Housing First is unique – let’s do it right

Tuesday, 3 October 2017 - 6:23pm

As the concept of Housing First becomes more popular, it is at times being misunderstood. 

Wayne Housing First resident

Jo Prestidge explains why we have to get it right to create real change for those that need it.

Housing First is the opportunity to truly end homelessness for the many people experiencing multiple disadvantage in our country. The internationally recognised approach, underpinned by a set of principles, involves providing non-conditional and independent accommodation with high quality, holistic support that is intensive and open-ended.

Worryingly, however, as the term ‘Housing First’ enters the sector’s vocabulary, we have seen it start to be misused. This misunderstanding of what it is, can at best leave vulnerable people in tenancies, but without adequate support. And at the very worst, be used to justify cuts to existing support provision. 

Confusion often arises due to the idea that Housing First is predominantly a focus on prioritising access to housing. However, this description could more accurately be termed ‘housing-led’; Housing First is different. Yes, it prioritises housing, but the personalised support that enables people to live in it successfully is as important. You can find further information on Housing First verses housing-led, in our report here.

Why distinguish Housing First from housing people first?

There is a strong evidence base behind the Housing First approach – on which our Housing First England project is based; showing it achieves fantastic results for people who experience multiple disadvantages.

Moving away from the specific approach reduces its effectiveness, and providers will not achieve the same success as services with high fidelity to the principles. This in turn, calls the model into question and as such, the efficacy of those projects that really do work to the principles.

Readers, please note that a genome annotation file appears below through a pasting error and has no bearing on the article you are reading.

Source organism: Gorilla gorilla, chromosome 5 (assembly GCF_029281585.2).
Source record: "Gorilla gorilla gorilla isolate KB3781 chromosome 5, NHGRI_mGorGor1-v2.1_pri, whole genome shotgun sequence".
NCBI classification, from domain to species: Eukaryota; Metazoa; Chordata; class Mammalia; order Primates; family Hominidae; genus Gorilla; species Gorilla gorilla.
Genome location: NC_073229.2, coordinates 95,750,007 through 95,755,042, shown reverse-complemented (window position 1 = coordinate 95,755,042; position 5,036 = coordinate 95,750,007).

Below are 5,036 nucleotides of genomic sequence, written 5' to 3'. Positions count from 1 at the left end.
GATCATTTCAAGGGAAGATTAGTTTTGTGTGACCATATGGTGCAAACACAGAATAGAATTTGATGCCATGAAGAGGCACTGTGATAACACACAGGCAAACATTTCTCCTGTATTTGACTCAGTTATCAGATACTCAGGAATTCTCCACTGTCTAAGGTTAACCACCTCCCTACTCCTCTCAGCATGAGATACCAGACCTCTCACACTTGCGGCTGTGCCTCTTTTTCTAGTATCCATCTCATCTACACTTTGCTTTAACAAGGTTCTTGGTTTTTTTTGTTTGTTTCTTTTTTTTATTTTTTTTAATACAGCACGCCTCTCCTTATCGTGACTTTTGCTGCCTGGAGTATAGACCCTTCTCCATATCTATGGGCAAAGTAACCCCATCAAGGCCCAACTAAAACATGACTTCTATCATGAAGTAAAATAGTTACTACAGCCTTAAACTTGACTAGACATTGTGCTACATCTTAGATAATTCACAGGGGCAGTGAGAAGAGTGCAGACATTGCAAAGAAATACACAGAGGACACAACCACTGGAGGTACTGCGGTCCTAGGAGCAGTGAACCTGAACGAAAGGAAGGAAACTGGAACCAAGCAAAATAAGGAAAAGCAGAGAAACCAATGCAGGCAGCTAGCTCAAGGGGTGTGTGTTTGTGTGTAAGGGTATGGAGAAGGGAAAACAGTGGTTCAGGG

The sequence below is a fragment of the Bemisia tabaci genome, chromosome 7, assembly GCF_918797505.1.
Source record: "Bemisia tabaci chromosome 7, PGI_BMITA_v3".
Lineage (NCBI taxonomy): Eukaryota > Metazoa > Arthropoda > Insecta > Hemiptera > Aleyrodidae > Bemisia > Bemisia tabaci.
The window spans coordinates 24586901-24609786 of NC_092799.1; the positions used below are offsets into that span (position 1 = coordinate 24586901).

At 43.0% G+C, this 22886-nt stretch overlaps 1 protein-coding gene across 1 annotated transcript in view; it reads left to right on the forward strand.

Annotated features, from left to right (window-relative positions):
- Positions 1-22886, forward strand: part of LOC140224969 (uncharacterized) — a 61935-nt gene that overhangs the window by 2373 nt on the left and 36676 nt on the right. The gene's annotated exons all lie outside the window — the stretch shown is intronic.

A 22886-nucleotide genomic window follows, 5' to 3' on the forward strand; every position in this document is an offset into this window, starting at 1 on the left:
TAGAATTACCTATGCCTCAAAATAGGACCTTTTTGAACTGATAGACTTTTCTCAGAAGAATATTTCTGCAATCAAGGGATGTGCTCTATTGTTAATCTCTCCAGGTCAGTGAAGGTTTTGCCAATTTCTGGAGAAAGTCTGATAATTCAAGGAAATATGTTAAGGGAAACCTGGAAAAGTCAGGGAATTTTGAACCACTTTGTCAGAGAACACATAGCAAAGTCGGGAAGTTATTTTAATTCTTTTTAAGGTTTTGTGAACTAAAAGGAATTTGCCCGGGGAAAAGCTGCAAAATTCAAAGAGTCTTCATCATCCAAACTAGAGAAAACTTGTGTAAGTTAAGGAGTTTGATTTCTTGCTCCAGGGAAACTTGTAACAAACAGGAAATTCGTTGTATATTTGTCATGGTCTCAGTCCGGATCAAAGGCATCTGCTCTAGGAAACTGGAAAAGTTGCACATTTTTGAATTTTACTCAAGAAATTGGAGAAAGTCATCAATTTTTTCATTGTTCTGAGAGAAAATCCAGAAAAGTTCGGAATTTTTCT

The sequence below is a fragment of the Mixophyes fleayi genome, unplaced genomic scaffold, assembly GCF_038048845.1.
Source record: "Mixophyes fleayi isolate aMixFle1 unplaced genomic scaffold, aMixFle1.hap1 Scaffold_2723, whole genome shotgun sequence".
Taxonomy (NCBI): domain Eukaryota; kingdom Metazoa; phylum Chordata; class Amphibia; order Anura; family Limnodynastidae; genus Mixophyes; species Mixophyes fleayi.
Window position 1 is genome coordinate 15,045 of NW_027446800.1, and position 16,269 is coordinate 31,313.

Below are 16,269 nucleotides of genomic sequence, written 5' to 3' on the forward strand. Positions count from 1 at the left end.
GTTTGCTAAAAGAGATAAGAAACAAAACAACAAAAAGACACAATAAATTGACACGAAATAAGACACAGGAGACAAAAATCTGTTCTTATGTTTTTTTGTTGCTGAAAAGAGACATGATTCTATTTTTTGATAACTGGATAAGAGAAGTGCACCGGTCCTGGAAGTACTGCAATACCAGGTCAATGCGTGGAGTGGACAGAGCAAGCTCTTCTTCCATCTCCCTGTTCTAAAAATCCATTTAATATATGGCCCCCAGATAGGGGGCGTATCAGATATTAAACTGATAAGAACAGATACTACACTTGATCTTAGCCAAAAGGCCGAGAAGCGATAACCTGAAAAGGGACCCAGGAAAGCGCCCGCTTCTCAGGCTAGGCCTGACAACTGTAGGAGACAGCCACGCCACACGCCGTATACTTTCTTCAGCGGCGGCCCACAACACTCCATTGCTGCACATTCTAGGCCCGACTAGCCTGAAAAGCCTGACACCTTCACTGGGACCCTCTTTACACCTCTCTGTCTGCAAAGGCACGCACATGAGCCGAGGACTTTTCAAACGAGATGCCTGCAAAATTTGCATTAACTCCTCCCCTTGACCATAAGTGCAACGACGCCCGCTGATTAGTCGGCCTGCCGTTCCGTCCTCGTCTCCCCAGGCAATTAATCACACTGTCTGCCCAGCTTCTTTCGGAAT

Significantly more important is that the service runs the risk of failing and re-traumatising its vulnerable beneficiaries. 

Housing First is intended to support individuals with the most complex needs. It shouldn’t be seen as the last resort for people whom all other services have failed, but as an option that should be available for those that need it.

Being very clear about what Housing First is and is not, is a key goal for Housing First England and the wider international movement. Phrases like ‘a Housing First type approach’ or ‘it’s like Housing First’ merely weaken the approach for everyone.

This is not to say that housing-led services are not achieving success for a wide range of people experiencing homelessness, but they are different. There is one Housing First approach and many ways of housing people first.

So what is Housing First and who is it for?

  • A set of principles that underpin holistic support. Many housing-led services are not delivered in line with all of the principles but may have similarities.
  • A high-intensity support service with small caseloads to enable flexible and frequent contact.  Many housing-led services offer lower intensity and often time-limited support.
  • Expensive, but cost-effective for those individuals that it is intended for. It is not a low-cost option that can replace other services as a means of saving money. 
  • For any individual who struggles to access, engage with or move through mainstream services despite age, gender, or predominant support need. The principles are the principles regardless of the beneficiary.

Housing First is popular - we need to get it right

The popularity and growing use of Housing First across England is exciting. Local authorities, homelessness organisations and many others are identifying that this is the key to ending ‘chronic’ homelessness in their area.

Not only that, but Housing First has piqued the interest at a national policy level. In the last year alone, we’ve seen reports around the subject published by the Joseph Rowntree Foundation, Centre for Social Justice and Crisis. In addition to, a pledge in the Conservative Manifesto and verbal commitments by The Secretary of State, Sajid Javid MP.

Help us to ensure that when someone uses the term ‘Housing First’, they really know what this is. Help us to ensure that when a vulnerable person is offered Housing First, it is the right option for them and is of the best quality. Help us ensure that through Housing First we can together end homelessness in England for those facing the most severe disadvantages.  

Housing First in England - The Principles

We have developed the principles required for commissioning, designing and delivering a Housing First service in England, to support a national Housing First movement and ensure that positive client outcomes are achieved.

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Jo Prestidge

Innovation and good practice project manager

Jo is an innovation and good practice project manager, leading a range of projects and training including Housing First England and Trauma Informed Care.